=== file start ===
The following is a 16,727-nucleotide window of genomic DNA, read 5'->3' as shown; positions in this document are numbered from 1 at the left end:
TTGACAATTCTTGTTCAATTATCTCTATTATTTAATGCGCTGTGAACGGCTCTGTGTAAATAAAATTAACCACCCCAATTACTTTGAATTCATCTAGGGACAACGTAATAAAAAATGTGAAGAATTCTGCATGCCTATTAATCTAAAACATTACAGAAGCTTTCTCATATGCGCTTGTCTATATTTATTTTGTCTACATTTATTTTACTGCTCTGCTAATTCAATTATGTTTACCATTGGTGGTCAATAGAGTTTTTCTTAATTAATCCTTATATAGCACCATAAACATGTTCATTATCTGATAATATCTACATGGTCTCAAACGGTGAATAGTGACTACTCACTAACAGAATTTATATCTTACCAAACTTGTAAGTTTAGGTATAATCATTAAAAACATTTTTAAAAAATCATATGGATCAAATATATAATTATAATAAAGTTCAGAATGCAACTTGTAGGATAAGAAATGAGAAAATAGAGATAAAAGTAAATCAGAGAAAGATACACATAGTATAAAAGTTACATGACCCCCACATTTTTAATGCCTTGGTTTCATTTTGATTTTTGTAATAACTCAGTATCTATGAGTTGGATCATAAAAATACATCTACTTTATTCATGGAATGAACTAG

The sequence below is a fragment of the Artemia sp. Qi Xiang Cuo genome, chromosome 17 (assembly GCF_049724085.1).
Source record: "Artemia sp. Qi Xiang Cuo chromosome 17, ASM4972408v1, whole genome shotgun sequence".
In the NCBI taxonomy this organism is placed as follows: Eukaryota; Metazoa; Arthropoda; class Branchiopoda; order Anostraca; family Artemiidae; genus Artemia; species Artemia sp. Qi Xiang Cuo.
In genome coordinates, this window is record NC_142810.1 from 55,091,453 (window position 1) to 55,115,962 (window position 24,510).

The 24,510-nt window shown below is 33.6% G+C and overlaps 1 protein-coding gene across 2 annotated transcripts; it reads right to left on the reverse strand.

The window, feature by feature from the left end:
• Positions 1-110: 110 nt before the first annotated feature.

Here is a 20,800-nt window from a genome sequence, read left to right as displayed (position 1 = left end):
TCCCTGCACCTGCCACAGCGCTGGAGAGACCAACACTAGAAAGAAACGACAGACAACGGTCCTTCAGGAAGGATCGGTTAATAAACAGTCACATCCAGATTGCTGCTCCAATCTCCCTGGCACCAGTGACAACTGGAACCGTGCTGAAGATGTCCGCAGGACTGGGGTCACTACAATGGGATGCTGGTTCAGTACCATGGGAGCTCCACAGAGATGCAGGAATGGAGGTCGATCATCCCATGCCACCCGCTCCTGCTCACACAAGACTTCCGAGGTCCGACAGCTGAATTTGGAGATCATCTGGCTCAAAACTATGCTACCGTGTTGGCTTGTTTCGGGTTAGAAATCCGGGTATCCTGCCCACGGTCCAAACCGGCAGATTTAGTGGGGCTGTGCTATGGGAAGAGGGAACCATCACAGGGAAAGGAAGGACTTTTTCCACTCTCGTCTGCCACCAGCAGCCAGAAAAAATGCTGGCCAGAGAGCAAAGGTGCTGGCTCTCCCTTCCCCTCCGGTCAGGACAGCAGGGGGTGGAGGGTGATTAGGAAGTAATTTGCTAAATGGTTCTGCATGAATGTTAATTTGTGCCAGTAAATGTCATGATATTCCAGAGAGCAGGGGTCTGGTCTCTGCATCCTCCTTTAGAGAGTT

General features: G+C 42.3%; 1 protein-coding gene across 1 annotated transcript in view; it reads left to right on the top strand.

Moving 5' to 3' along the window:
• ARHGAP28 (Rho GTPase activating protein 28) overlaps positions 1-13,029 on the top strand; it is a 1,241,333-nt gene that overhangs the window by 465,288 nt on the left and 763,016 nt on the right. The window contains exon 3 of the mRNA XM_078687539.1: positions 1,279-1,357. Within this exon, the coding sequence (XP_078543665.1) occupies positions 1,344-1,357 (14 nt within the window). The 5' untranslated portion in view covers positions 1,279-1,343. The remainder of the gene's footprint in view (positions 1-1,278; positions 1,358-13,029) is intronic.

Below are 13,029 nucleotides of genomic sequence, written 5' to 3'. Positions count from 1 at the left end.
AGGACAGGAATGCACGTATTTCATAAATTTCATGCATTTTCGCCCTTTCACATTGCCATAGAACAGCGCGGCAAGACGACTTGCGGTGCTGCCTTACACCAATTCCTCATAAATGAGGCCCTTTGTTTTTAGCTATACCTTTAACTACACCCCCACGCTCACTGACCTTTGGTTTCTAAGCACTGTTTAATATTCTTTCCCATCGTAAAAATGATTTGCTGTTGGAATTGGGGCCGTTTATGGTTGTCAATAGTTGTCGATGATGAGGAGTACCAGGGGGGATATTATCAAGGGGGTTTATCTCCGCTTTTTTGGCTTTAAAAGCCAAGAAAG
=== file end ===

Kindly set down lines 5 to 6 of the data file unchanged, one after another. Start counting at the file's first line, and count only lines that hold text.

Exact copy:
In the NCBI taxonomy this organism is placed as follows: Eukaryota; Metazoa; Arthropoda; class Branchiopoda; order Anostraca; family Artemiidae; genus Artemia; species Artemia sp. Qi Xiang Cuo.
In genome coordinates, this window is record NC_142810.1 from 55,091,453 (window position 1) to 55,115,962 (window position 24,510).